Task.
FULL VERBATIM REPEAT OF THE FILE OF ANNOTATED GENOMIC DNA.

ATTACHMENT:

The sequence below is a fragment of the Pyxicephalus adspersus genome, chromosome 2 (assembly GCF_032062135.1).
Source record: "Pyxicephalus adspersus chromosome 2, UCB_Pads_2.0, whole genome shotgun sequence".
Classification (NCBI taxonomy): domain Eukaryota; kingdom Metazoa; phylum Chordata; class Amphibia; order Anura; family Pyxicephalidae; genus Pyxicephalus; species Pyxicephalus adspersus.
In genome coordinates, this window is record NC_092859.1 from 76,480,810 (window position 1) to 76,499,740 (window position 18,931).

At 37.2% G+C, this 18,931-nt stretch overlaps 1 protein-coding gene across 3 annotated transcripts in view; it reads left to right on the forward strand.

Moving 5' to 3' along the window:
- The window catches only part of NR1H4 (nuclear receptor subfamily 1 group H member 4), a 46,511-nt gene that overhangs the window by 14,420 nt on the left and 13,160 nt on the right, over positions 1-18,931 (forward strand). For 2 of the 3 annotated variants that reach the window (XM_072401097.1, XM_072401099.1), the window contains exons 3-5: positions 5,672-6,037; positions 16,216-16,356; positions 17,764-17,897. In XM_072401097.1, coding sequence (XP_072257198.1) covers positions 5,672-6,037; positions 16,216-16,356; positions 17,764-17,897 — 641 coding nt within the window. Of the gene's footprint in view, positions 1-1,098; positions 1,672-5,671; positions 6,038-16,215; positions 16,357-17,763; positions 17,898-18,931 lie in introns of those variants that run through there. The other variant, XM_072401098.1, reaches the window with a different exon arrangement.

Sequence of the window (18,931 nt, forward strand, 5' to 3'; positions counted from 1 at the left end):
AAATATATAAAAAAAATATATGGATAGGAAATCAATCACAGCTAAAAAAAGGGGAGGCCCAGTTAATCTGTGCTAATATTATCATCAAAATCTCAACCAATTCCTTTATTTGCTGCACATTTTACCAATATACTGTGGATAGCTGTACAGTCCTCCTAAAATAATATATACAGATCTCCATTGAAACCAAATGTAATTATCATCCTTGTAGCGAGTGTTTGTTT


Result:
The sequence below is a fragment of the Pyxicephalus adspersus genome, chromosome 2 (assembly GCF_032062135.1).
Source record: "Pyxicephalus adspersus chromosome 2, UCB_Pads_2.0, whole genome shotgun sequence".
Classification (NCBI taxonomy): domain Eukaryota; kingdom Metazoa; phylum Chordata; class Amphibia; order Anura; family Pyxicephalidae; genus Pyxicephalus; species Pyxicephalus adspersus.
In genome coordinates, this window is record NC_092859.1 from 76,480,810 (window position 1) to 76,499,740 (window position 18,931).

At 37.2% G+C, this 18,931-nt stretch overlaps 1 protein-coding gene across 3 annotated transcripts in view; it reads left to right on the forward strand.

Moving 5' to 3' along the window:
- The window catches only part of NR1H4 (nuclear receptor subfamily 1 group H member 4), a 46,511-nt gene that overhangs the window by 14,420 nt on the left and 13,160 nt on the right, over positions 1-18,931 (forward strand). For 2 of the 3 annotated variants that reach the window (XM_072401097.1, XM_072401099.1), the window contains exons 3-5: positions 5,672-6,037; positions 16,216-16,356; positions 17,764-17,897. In XM_072401097.1, coding sequence (XP_072257198.1) covers positions 5,672-6,037; positions 16,216-16,356; positions 17,764-17,897 — 641 coding nt within the window. Of the gene's footprint in view, positions 1-1,098; positions 1,672-5,671; positions 6,038-16,215; positions 16,357-17,763; positions 17,898-18,931 lie in introns of those variants that run through there. The other variant, XM_072401098.1, reaches the window with a different exon arrangement.

Sequence of the window (18,931 nt, forward strand, 5' to 3'; positions counted from 1 at the left end):
AAATATATAAAAAAAATATATGGATAGGAAATCAATCACAGCTAAAAAAAGGGGAGGCCCAGTTAATCTGTGCTAATATTATCATCAAAATCTCAACCAATTCCTTTATTTGCTGCACATTTTACCAATATACTGTGGATAGCTGTACAGTCCTCCTAAAATAATATATACAGATCTCCATTGAAACCAAATGTAATTATCATCCTTGTAGCGAGTGTTTGTTT